1. TUNE TUNE TUNE!
It may not technically be tone, but there’s no point having the best tone if your tuning is out! REALLY spend time tuning and checking your tuning if you want to sound your best. Good tuning is not good enough!
2. Have your guitar setup professionally.
In a similar vein to the tuning tip, make sure your guitar is well intonated, action not set so low that it causes buzzing (but comfortable to play). No shielding or bad connection issues etc.
3. Fresh, quality strings in the right gauge for you.
Put some fresh strings on your instrument as often as you can reasonably afford. If you’re a professionally gigging musician this should probably be about once a week or fortnight, some players prefer before every gig but I find that a little extreme. Semi-professionals can get by on changing once a month or so, and everyone else somewhere between these and about 2 months is probably ok depending how often you play and how the guitar is stored. I’m sure many people disagree with me on the exact timescales but the important part is “as often as you can reasonably afford”. With bass strings you need not change strings as often, especially if you want a warm rounded tone.
4. Know your tone goals.
Hear the tone you are looking for in your head, listen to some bands you like and think, would this tone work for me? Without knowing what you’re looking for, how will you know when you’ve found it?
5. Find out what they used.
If you like a certain player’s tone, you can often find out their setup online, if they used a certain guitar, amp or effect to achieve the sound you like, look into acquiring, borrowing or purchasing the same or a similar product. Even if you can’t afford it, you may be able to imitate it or find a cheaper alternative.
6. Spend time on it
Spend time tinkering with your kit, finding its limits, where it performs best etc. Even if its a cheapo practice amp, chances are it can produce at least one solid tone. Learning your equipment inside out will make you a tone king.
7. When to, and not to use pedals.
So you just got an expensive new rig and you got a multi-fx for christmas? That’s fine, but just don’t let your tone be ruled by toys! After amassing large amounts of gear and wanting to try it all out together it’s easy to forget how big a difference just one part of the chain can make, a bad pedal setting for instance can ruin your tone. I suggest you start with the guitar plugged straight into the amp clean, first learn your pickups and guitar controls, then dial in your tone using only the guitar and amp, then you can refine the tone using your pedals one by one, at each stage try bypassing each change to see if you’ve made it sound better or actually worse.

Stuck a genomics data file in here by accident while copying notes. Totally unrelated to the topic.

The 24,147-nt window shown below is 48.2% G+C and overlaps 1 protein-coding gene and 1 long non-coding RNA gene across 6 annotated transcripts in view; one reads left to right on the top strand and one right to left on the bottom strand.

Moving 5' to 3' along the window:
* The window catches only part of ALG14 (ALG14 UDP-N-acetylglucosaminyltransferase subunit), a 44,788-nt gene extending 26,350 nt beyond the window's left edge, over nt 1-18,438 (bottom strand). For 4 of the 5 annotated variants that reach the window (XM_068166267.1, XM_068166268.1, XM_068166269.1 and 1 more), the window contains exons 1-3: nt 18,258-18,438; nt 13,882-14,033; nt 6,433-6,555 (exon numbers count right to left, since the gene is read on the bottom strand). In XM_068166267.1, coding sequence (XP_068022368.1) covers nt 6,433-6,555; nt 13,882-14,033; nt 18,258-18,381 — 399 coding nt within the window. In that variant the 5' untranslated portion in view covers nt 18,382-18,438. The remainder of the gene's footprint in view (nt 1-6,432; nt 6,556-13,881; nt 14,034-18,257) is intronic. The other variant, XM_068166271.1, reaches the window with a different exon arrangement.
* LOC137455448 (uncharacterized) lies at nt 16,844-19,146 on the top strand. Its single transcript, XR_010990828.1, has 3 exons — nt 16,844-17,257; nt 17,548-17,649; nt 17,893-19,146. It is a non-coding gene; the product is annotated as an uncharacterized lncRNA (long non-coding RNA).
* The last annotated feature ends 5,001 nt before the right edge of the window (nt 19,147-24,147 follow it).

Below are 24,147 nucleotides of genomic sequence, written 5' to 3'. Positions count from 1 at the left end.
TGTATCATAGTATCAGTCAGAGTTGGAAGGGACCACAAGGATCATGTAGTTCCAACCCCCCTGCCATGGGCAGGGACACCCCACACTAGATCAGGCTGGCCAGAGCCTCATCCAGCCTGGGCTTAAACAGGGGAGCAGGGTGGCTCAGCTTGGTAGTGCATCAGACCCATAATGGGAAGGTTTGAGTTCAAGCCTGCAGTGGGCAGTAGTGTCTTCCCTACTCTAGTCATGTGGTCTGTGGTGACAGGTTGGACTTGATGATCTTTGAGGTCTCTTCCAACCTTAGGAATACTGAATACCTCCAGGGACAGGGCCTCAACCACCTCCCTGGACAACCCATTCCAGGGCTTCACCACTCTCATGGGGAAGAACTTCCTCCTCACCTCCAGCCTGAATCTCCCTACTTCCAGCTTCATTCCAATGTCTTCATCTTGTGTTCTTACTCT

8. You probably don’t need that much gain, and you don’t need to scoop the mids to sound heavy.
Two of the biggest mistakes players make with rock or metal tone are too much gain and not enough mids. If you’re going for a heavy tone you need enough gain, but too much and you will lose all definition it will just sound like noise rather than sounding heavy. A similar thing can be said for scooping the mids, most metal guitarists will scoop the mids (turn the mid control all the way or quite far down) but what you are left with is a fizzy muddy mess with no substance to it, backing off a little, not a lot of the mids and experimenting with the presence and resonance controls is probably a good idea if you do this. Scooped, high gain tones probably sound alright in the bedroom when you’re practicing alone, but try the same thing in a band situation and you will lose the guitar in the mix, have to turn up to compensate and probably end up with horrible stage feedback.
9. Drive your amp.
Whilst on the topic of pedals, there’s one thing that most professionals agree on: the distorted tone of a good guitar amp (usually tube), is better than any distortion pedal’s built in distortion. IE set the gain on the amp instead of using a distortion pedal – otherwise you’re not driving the valves and getting that tube saturation so many rave about. Instead, use an overdrive pedal, these pedals boost the signal so that it overdrives the tubes and add subtle distortion to pleasantly colour your tone.
10. Quality equipment!
Last, and not least: buy good equipment! So it may be obvious, but I hope this article has made a point that it’s not just about what gear you’ve got and how much you’ve spent on it, but how much time you spend researching, tinkering and maintaining your equipment. You don’t need to spend a fortune on equipment to get a good tone, and “good tone” is a subjective concept anyhow, however well researched & tinkered GOOD QUALITY amps will sound incredible and most likely require less tinkering, so you do get what you pay for.
This does stretch to cables though not in the way some would have you believe. I don’t buy into the notion that using a £50 guitar cable will improve your tone, however, I do believe that using a £2.50 cable CAN ruin your tone. It may be fine, or it may be poorly shielded, have weak connections and break after two uses. Just be careful: at the very least, you should have at least one professional grade guitar cable in case the cheapo breaks on you! And for god’s sake no, having a gold plated jack will not improve your tone either, it does, however, prevent rust in case you’re planning on using the same guitar cable 50 years from now!
If I wanted an essay there would be a section here about pickups, tube selection, speaker selection & amp mods but that’ll have to be another day!